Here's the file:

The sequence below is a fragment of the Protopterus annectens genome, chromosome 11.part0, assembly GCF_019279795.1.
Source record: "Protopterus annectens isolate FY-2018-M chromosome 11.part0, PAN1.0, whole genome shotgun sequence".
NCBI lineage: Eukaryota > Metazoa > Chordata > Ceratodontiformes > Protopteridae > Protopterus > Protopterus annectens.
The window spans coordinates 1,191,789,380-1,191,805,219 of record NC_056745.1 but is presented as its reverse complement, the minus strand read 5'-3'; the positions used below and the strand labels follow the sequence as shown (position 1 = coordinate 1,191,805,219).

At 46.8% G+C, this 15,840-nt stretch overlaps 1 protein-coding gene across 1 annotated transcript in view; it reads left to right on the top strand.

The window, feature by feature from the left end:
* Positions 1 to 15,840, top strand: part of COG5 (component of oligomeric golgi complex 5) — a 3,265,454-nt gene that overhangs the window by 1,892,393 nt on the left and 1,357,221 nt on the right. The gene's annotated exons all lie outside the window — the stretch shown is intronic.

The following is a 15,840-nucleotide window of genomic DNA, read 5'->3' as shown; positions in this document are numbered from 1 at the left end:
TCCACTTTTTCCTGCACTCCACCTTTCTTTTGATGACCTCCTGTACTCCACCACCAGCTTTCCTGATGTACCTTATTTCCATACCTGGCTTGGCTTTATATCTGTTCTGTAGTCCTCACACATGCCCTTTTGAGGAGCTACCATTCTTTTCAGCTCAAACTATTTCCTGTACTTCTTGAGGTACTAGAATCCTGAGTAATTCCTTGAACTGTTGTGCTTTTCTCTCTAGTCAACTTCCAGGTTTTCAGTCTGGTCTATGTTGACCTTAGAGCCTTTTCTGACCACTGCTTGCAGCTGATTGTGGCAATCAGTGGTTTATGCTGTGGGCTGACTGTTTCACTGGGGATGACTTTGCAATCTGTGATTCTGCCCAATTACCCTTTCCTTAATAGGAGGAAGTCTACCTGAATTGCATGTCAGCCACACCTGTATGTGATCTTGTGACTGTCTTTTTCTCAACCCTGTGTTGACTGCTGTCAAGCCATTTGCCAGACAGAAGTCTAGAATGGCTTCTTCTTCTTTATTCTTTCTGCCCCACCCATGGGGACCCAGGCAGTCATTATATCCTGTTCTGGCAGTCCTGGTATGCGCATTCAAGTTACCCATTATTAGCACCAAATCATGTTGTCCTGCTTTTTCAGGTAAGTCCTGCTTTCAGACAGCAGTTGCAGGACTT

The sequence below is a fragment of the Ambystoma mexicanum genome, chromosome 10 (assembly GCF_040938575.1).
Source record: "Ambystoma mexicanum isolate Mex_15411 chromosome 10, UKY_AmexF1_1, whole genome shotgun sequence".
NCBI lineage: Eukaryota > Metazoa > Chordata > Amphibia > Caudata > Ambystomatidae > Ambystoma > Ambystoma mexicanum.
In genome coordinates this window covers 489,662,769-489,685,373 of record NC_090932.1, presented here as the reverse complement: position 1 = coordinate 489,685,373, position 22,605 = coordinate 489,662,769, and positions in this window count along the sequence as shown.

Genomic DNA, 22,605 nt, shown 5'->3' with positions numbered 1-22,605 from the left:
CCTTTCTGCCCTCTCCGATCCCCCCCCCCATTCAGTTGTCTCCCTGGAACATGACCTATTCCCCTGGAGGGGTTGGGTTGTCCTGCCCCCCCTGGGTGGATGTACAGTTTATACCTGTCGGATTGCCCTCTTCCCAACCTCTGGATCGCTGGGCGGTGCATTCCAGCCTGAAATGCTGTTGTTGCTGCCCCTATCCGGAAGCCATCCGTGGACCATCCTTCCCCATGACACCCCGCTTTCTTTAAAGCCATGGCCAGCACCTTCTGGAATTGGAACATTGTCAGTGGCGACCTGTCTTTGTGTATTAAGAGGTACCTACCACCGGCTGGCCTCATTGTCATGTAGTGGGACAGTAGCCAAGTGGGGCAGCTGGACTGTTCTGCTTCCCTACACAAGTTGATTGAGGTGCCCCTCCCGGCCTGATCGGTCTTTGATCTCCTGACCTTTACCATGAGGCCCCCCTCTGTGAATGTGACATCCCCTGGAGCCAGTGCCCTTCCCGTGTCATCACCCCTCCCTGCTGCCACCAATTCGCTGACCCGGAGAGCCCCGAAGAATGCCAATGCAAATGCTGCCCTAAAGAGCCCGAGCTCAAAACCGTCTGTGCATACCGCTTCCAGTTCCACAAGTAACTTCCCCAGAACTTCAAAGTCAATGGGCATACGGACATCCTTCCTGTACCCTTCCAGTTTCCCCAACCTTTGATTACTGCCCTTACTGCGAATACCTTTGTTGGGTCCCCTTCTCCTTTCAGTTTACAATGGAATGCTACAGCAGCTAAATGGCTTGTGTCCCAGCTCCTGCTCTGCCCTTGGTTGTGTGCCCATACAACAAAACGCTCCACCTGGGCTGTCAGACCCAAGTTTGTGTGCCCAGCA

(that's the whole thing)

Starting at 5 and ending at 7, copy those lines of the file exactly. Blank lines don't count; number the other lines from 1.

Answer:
At 46.8% G+C, this 15,840-nt stretch overlaps 1 protein-coding gene across 1 annotated transcript in view; it reads left to right on the top strand.

The window, feature by feature from the left end:
* Positions 1 to 15,840, top strand: part of COG5 (component of oligomeric golgi complex 5) — a 3,265,454-nt gene that overhangs the window by 1,892,393 nt on the left and 1,357,221 nt on the right. The gene's annotated exons all lie outside the window — the stretch shown is intronic.